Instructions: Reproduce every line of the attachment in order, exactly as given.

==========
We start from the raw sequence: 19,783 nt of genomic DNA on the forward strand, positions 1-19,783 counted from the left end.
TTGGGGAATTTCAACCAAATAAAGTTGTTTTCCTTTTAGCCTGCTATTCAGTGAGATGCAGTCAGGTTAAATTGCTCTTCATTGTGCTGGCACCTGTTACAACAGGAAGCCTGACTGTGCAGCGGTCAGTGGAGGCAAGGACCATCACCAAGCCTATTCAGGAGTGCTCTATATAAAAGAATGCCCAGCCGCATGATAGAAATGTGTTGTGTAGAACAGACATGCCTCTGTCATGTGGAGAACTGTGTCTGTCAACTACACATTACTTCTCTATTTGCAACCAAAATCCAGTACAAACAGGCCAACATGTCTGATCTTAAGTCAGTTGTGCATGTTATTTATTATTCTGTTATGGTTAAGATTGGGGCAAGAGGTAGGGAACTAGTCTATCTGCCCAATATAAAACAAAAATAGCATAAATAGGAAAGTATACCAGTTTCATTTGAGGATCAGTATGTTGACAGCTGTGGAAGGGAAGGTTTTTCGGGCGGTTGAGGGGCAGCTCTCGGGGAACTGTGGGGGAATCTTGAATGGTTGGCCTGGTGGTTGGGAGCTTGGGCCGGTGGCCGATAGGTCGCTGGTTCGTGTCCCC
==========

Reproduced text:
We start from the raw sequence: 19,783 nt of genomic DNA on the forward strand, positions 1-19,783 counted from the left end.
TTGGGGAATTTCAACCAAATAAAGTTGTTTTCCTTTTAGCCTGCTATTCAGTGAGATGCAGTCAGGTTAAATTGCTCTTCATTGTGCTGGCACCTGTTACAACAGGAAGCCTGACTGTGCAGCGGTCAGTGGAGGCAAGGACCATCACCAAGCCTATTCAGGAGTGCTCTATATAAAAGAATGCCCAGCCGCATGATAGAAATGTGTTGTGTAGAACAGACATGCCTCTGTCATGTGGAGAACTGTGTCTGTCAACTACACATTACTTCTCTATTTGCAACCAAAATCCAGTACAAACAGGCCAACATGTCTGATCTTAAGTCAGTTGTGCATGTTATTTATTATTCTGTTATGGTTAAGATTGGGGCAAGAGGTAGGGAACTAGTCTATCTGCCCAATATAAAACAAAAATAGCATAAATAGGAAAGTATACCAGTTTCATTTGAGGATCAGTATGTTGACAGCTGTGGAAGGGAAGGTTTTTCGGGCGGTTGAGGGGCAGCTCTCGGGGAACTGTGGGGGAATCTTGAATGGTTGGCCTGGTGGTTGGGAGCTTGGGCCGGTGGCCGATAGGTCGCTGGTTCGTGTCCCC